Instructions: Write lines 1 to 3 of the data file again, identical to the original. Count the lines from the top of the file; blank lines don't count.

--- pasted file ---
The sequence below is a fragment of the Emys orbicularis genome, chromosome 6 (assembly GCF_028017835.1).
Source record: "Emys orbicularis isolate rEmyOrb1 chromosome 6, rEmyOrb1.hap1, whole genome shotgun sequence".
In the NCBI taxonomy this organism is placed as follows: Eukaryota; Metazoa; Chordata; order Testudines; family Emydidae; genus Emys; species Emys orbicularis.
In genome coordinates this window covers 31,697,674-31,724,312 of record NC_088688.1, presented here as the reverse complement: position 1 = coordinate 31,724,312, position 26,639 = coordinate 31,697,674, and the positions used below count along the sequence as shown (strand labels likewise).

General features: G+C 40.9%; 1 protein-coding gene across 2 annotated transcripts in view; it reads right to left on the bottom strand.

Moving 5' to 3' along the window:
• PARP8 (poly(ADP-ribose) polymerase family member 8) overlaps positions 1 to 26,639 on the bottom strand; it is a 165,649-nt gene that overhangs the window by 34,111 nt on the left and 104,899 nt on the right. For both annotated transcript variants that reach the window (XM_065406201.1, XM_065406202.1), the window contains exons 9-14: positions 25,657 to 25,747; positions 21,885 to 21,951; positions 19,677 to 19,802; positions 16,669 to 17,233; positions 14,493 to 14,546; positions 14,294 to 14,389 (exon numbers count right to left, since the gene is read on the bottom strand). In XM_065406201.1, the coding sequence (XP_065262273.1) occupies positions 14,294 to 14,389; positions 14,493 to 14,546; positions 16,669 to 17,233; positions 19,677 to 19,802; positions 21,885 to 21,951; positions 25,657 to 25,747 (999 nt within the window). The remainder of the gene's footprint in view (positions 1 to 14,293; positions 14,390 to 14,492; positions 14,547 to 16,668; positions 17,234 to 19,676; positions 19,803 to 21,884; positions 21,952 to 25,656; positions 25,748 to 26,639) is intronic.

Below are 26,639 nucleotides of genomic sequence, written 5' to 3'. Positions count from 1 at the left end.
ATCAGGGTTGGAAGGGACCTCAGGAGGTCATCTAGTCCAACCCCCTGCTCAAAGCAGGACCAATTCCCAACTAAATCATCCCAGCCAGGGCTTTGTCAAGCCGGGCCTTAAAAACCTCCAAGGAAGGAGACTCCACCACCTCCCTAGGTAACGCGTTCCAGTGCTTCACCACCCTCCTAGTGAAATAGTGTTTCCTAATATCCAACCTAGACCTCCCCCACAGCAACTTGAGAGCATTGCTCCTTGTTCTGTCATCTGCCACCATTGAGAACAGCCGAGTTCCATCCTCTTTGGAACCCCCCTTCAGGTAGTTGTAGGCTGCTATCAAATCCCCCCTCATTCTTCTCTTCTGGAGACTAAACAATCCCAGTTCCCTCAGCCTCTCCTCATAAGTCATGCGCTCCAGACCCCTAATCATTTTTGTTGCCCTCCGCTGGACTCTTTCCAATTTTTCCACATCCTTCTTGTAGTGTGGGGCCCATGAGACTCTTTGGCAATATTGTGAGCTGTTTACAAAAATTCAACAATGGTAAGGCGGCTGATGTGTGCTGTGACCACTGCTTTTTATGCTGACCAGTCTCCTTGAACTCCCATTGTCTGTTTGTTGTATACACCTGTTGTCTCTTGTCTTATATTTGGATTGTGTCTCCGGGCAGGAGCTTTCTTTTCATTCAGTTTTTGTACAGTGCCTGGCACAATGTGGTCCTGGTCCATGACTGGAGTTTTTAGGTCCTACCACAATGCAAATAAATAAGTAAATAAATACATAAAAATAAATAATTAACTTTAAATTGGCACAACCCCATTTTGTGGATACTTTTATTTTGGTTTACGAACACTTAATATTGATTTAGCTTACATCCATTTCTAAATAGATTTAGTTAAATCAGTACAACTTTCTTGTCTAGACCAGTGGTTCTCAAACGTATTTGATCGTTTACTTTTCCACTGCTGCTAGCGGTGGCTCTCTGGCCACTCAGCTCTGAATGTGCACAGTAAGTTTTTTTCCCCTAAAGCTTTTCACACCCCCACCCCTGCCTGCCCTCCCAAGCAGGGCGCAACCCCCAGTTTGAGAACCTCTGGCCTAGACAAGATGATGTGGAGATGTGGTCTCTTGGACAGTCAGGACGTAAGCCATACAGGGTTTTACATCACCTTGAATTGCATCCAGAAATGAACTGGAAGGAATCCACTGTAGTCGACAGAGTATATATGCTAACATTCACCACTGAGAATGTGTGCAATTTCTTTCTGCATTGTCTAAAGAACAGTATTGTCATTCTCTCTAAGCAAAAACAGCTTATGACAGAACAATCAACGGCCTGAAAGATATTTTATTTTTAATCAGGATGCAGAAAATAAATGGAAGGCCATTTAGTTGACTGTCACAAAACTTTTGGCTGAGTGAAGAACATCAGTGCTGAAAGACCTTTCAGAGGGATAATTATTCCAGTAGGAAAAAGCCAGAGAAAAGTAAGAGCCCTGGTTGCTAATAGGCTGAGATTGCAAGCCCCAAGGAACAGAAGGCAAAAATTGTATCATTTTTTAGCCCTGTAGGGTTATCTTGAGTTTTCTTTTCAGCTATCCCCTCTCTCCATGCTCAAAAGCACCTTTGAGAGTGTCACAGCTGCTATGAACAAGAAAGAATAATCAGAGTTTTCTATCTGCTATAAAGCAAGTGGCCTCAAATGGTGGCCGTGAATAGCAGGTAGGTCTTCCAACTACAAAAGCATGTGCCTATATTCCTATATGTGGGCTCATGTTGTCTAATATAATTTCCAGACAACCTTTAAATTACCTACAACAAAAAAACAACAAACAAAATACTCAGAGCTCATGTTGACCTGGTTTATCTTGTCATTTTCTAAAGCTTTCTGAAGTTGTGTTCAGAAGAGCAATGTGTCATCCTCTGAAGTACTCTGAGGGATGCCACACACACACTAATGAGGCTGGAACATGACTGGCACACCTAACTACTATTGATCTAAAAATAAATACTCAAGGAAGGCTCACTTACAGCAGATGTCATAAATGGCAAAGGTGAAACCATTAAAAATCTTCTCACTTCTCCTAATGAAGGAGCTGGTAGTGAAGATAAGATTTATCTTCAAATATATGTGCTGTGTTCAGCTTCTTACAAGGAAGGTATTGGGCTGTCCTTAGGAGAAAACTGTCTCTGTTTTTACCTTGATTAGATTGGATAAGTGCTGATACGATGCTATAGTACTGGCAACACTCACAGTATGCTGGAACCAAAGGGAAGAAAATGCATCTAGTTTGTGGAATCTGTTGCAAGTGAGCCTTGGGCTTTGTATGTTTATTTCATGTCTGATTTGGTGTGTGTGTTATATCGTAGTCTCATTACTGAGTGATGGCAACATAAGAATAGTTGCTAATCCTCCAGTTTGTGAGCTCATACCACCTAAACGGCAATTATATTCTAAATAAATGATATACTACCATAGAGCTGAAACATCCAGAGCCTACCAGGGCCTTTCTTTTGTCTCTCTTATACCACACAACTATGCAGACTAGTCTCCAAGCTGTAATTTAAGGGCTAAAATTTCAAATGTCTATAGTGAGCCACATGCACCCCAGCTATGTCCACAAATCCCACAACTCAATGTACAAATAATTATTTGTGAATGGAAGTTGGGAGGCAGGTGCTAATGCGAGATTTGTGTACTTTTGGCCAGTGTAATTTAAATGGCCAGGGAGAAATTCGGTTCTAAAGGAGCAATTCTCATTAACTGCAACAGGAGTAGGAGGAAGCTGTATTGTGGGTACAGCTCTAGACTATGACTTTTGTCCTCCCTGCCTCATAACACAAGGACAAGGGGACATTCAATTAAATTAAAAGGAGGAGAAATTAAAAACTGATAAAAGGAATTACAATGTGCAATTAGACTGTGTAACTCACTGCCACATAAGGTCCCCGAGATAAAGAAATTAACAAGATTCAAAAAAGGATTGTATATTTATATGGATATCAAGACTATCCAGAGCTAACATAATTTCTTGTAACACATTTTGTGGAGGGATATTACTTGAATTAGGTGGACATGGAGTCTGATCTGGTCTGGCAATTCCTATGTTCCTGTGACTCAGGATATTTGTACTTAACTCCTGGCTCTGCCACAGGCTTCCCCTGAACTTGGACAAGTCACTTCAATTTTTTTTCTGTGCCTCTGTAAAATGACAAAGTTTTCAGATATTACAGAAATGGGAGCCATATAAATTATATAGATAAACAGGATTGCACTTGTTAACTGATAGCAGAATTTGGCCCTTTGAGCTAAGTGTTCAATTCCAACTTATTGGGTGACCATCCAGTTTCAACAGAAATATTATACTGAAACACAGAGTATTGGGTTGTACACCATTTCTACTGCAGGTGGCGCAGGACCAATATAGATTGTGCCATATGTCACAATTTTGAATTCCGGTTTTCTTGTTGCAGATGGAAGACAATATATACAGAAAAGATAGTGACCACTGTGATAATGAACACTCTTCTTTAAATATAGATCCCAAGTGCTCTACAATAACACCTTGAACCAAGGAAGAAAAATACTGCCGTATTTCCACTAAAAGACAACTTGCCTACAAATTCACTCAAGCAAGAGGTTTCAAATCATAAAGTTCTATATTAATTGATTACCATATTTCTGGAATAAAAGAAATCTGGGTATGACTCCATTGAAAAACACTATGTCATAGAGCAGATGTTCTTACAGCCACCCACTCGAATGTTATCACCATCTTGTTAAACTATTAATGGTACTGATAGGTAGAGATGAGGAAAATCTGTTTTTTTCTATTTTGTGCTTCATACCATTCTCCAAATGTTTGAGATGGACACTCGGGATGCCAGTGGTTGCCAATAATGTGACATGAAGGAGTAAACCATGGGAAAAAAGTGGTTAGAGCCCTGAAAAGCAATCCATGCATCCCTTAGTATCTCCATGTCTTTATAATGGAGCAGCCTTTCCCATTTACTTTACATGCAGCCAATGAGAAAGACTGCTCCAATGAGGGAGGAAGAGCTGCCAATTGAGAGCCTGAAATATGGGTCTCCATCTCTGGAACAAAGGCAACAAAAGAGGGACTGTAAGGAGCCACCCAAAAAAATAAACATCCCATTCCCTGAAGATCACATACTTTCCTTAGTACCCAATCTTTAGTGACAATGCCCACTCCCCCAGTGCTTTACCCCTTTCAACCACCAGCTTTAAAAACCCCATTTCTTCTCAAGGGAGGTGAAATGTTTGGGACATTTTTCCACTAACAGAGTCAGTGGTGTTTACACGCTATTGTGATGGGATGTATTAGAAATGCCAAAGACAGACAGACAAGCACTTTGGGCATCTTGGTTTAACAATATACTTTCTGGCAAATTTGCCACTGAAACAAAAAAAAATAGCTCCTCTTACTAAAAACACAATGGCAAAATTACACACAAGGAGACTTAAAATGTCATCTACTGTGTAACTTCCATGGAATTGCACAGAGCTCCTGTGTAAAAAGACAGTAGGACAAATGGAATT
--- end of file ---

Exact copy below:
The sequence below is a fragment of the Emys orbicularis genome, chromosome 6 (assembly GCF_028017835.1).
Source record: "Emys orbicularis isolate rEmyOrb1 chromosome 6, rEmyOrb1.hap1, whole genome shotgun sequence".
In the NCBI taxonomy this organism is placed as follows: Eukaryota; Metazoa; Chordata; order Testudines; family Emydidae; genus Emys; species Emys orbicularis.